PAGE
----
An intimate story of one of the most dramatic transitions of power in the last 2,000 years. Frustrated with the direction of the church, Cardinal Bergoglio (Jonathan Pryce) requests permission to retire in 2012 from Pope Benedict (Anthony Hopkins). Instead, facing scandal and self-doubt, the introspective Pope Benedict summons his harshest critic and future successor to Rome to reveal a secret that would shake the foundations of the Catholic Church. Behind Vatican walls, a struggle commences between both tradition and progress, guilt and forgiveness, as these two very different men confront their pasts in order to find common ground and forge a future for a billion followers around the world. Inspired by true events.Written by
Juan Minujín was 43 when he portrayed the younger Bergoglio from his 20s to his late 40s. See more »
The movie states in the beginning that it is inspired by true events but in fact it is not. Never has there been a meeting between Jorge Bergoglio and pope Benedict XVI in 2012. Their conversation never took place. Bergoglio didn't want to retire but in 2012 he was already 76 years old and in the case of diocesan bishops who have reached 75 years of age it is standard procedure in the Catholic Church for a bishop to hand in his resignation. The usual decision of the pope is to accept the resignation. Also, Benedict didn't inform Bergoglio about his plans to retire and he didn't appoint him as his successor which above all would be impossible since Benedict didn't participate in the conclave in 2013. See more »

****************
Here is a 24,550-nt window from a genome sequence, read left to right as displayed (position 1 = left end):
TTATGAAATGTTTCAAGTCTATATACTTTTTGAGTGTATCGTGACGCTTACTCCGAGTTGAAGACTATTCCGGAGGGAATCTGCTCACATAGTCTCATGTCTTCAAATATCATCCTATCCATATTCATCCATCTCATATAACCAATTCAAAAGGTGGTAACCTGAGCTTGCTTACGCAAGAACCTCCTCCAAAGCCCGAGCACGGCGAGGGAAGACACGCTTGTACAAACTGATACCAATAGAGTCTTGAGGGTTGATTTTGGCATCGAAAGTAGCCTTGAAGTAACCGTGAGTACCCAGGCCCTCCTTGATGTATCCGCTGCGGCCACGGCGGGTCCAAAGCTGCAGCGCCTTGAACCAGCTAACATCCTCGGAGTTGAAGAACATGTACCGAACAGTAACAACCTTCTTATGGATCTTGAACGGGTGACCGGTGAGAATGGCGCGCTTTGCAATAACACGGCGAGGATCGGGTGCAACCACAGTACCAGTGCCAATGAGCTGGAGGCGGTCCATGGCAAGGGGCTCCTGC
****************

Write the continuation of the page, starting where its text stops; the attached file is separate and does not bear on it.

Siete de Abril
Written by Andres Avelino Chazarreta See more »
Amazing writing, amazing performances, incredible movie
I'm not a Catholic, and this movie is very, very Catholic. But beyond that, it's one of the deepest cinematic examinations of faith I've ever seen. Sir Anthony Hopkins and Jonathan Pryce, playing Pope Benedict XVI and Cardinal Jorge Bergoglio (who later becomes Pope Francis) respectively, both deliver brilliant, finely crafted lines with stellar performances. (It's somewhat ironic that two Welsh actors are playing a German and an Argentenian, but most of the film is spoken in English, so it works out in some strange way.) I really didn't follow the most recent transition between Popes, so I had not expected to be so deeply involved with this movie, but I am very glad to have watched it. Highly recommended for its insightful look into the human condition and the underpinnings of faith with its sometimes wavering texture, even for the most religious of us. Beautifully filmed on location in Argentina and the Vatican. If you subscribe to Netflix, then I suggest you watch this movie tonight.
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